was a measurable difference in this, specifically, when
you look at us climbing, there was less range of motion in our ankles compared to the flat. So, it suggests, at the most basic level, that there is some kind
of difference in how we’re transferring power to the pedals between flat and climbing. – Well, that is a fairly
basic observation. – Thanks. – And to which Mio suggests
we look even closer to the data at the
individual pedal strokes. And at that level, you can
see that there is a difference in the initiating of the push down phase of the pedal stroke. – That’s right. So, when climbing, you can
see that that power transfer phase starts to happen at
about the one o’clock position. However, on flat riding,
you’ll see that that power transfer phase happens even earlier, even before potentially
the 12 o’clock position. – There’s also a difference
in the distribution of the dead spot score,
which hits at a different leg movement throughout the pedaling cycle. The greater disturbances,
in this case, were happening around and after the
bottom of the pedal stroke. – Yeah, with thigh movement,
which you can pick up on these graphs, there’s
little wavy motions on the orange and the yellow lines. Now, those were consistent
between indoors and outdoors, but there were a few very
interesting discrepancies between riding indoors and outdoors. Away from our original
question, if you permit us, a slight tangent just for a minute. – Pelvic rotation actually
decreased when outside, primarily because the
bike was no longer mounted to a rigid, well, turbo trainer. However, pelvic rock, so
the fore and aft movement, that did actually increase. – Yeah, there we go. The first one, you can
kind of understand because as you say the bike’s not
being held underneath you, but the second one,
that’s just kind of weird. Anyway, back to our
original question, although sticking with pelvises
just for one moment. One thing that was consistent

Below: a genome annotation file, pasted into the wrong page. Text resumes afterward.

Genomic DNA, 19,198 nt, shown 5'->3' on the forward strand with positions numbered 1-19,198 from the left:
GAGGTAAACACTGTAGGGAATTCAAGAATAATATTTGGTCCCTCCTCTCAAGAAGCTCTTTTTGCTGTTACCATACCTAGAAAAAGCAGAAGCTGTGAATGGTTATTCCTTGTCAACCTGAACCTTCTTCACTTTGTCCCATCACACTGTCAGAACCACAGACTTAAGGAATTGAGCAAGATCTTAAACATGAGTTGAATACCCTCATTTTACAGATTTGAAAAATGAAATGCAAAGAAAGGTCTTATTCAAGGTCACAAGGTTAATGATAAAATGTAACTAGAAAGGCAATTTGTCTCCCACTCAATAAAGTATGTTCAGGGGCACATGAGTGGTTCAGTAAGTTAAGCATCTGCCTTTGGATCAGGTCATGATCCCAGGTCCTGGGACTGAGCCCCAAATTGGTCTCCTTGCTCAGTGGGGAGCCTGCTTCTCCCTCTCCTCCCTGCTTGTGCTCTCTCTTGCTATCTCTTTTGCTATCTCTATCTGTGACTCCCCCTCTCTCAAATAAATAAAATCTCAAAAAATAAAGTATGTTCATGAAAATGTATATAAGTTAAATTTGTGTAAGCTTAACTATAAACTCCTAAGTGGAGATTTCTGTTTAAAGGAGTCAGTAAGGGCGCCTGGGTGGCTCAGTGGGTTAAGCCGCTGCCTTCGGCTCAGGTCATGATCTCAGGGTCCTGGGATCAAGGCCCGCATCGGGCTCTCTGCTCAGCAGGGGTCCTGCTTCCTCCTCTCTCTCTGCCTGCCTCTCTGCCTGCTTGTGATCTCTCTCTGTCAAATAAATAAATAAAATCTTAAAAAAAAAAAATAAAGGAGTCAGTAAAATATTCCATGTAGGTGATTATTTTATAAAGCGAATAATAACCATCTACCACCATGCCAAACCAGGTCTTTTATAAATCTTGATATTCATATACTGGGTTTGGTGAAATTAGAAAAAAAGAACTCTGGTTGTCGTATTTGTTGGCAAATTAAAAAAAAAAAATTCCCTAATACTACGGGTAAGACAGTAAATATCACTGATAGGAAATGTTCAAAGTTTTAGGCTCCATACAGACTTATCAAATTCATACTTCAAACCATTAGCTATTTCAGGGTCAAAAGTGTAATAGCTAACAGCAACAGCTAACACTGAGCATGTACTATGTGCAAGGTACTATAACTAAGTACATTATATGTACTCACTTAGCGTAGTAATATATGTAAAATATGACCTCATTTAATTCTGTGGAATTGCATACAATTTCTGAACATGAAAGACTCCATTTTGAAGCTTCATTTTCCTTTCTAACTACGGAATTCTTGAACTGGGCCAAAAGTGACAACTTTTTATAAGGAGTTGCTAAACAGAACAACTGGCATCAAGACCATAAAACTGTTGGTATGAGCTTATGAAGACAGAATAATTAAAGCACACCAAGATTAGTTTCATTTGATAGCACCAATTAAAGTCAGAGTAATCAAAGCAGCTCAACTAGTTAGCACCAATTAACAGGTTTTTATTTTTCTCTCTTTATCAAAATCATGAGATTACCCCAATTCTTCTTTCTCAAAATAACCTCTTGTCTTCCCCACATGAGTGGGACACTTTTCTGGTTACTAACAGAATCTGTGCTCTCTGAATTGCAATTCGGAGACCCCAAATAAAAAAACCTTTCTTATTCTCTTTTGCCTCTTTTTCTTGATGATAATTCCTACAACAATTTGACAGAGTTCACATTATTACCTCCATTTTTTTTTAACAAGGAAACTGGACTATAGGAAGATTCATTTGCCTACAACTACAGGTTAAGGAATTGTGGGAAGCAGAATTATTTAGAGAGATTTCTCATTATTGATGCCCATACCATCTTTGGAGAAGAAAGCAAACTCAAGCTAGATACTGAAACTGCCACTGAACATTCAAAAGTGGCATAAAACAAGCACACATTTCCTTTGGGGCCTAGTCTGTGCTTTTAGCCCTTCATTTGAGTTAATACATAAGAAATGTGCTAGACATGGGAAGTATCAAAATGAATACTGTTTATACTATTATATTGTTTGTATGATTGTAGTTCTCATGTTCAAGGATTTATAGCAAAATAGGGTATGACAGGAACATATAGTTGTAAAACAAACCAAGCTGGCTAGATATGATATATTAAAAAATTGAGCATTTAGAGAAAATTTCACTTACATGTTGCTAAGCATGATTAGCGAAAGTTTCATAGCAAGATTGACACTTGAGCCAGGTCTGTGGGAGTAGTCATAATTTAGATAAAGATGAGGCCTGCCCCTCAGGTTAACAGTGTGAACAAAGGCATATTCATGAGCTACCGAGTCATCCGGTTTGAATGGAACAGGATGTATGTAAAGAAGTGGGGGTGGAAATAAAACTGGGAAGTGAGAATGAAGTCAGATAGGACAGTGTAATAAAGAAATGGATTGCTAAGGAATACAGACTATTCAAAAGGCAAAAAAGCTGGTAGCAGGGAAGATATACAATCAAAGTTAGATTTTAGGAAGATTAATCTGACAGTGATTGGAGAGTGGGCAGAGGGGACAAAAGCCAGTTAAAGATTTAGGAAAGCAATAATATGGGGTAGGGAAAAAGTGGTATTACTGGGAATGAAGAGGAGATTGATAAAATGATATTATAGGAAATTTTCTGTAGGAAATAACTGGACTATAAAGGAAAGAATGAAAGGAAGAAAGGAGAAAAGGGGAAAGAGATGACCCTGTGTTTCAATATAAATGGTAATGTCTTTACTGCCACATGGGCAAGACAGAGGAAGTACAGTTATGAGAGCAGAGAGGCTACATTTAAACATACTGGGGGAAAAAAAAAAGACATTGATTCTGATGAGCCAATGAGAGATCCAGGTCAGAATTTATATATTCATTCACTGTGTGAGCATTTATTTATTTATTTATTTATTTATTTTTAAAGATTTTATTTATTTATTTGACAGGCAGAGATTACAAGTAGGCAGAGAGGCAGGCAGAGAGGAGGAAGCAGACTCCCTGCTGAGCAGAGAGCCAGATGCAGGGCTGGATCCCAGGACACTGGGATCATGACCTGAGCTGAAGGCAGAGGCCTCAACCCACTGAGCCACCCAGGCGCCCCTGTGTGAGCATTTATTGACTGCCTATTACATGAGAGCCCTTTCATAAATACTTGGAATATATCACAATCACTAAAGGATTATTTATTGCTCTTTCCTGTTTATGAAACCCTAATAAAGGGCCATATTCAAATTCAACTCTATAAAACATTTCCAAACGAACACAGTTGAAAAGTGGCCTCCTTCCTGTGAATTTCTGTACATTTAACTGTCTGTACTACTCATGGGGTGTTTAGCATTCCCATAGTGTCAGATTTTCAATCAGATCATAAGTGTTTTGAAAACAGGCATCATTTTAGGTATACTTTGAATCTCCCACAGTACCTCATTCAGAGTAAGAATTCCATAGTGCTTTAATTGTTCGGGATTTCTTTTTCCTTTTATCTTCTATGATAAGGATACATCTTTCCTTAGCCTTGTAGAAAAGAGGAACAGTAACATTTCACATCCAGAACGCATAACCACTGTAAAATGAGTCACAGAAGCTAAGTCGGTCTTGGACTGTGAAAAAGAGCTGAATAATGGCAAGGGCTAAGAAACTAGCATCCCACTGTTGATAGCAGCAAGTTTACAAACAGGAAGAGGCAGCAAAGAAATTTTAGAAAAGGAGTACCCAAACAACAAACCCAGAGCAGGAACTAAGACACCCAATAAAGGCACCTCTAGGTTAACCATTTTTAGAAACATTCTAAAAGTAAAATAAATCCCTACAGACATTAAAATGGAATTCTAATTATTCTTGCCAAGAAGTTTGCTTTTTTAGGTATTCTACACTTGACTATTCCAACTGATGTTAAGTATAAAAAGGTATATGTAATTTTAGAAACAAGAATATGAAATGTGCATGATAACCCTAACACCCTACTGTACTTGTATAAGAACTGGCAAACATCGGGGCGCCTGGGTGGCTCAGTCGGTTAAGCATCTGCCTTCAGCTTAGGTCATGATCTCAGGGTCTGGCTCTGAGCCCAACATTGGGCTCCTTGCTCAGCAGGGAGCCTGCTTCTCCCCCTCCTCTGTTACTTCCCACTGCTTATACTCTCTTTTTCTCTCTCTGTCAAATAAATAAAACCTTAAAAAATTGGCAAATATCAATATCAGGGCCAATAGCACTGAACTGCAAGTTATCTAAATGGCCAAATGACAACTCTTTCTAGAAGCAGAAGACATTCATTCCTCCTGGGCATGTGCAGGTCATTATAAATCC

between indoors and outdoors, but that varied between
flat and climbing was the pelvic angle. So, when riding on the flat,
there was a lower pelvic angle, i.e. your pelvis
was closer to horizontal than when climbing. Now, you would think, wouldn’t
you, that if you angle the bike, then the pelvic
angle also increases. But remember, an 8% gradient
actually only equates to an angle of about four
degrees, which was admittedly the exact same difference
in myself, but less than the seven degrees that
we measured on Chris. Although potentially, that’s
just due to you trying to get more arrow on
the flat and therefore having a rotating pelvis compared to a different climbing position. – Yeah, that would make good
sense because naturally, when you’re going fast
on the flat, you do try and tuck out of the wind a bit. – Yeah, and naturally
on an indoor trainer, when going fast, you still get arrow. – Yeah. So, what does it all mean? Well, we can see that as
the gradient increases, the way we ride a bike changes. But gradient alone is not
the reason because we know the gradient increase was only
equatable to four degrees. – That’s right. And one of the most
significant differences, the power delivery initiation, was between one o’clock and 12 o’clock,
and that of course, equates to 30 degrees. When you combine that with
the change in the dead spot scores, it suggests, to us
at least, you’ll hopefully let us know in the comments
section what you think, that the changes were not due to gradient, but something else. – Something else, something like inertia? – Something like inertia. Chris, I think we just did science. (high five) – Yes. – Boom. Yes. – Feels good doing science, Si. – Yeah. We should do more science. – Do I get a badge for doing science? – You can wear the glasses, right. – Oh. – We would just like to
say, genuinely big thank you to Leomo for their help for this. Hopefully, we’ll be able to use this to do some more science in the near future. Now, if you would like to see that video where we mentioned earlier
about Chris and Emma going through the existing studies and the existing literature into this, then please make sure
you check that one out. – And give us a big
thumbs up before you do.